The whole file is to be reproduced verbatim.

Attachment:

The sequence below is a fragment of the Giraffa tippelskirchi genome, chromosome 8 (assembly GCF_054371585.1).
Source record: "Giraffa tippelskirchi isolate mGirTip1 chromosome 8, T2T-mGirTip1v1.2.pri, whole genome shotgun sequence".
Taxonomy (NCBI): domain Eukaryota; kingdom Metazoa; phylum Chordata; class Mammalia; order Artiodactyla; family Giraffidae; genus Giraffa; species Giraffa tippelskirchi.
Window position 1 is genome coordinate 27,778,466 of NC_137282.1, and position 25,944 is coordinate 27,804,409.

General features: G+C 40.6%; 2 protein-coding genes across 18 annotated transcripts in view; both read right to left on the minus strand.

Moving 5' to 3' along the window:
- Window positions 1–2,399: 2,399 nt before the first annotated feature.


The sequence below is a fragment of the Giraffa tippelskirchi genome, chromosome 8 (assembly GCF_054371585.1).
Source record: "Giraffa tippelskirchi isolate mGirTip1 chromosome 8, T2T-mGirTip1v1.2.pri, whole genome shotgun sequence".
Taxonomy (NCBI): domain Eukaryota; kingdom Metazoa; phylum Chordata; class Mammalia; order Artiodactyla; family Giraffidae; genus Giraffa; species Giraffa tippelskirchi.
Window position 1 is genome coordinate 27,778,466 of NC_137282.1, and position 25,944 is coordinate 27,804,409.

General features: G+C 40.6%; 2 protein-coding genes across 18 annotated transcripts in view; both read right to left on the minus strand.

Moving 5' to 3' along the window:
- Window positions 1–2,399: 2,399 nt before the first annotated feature.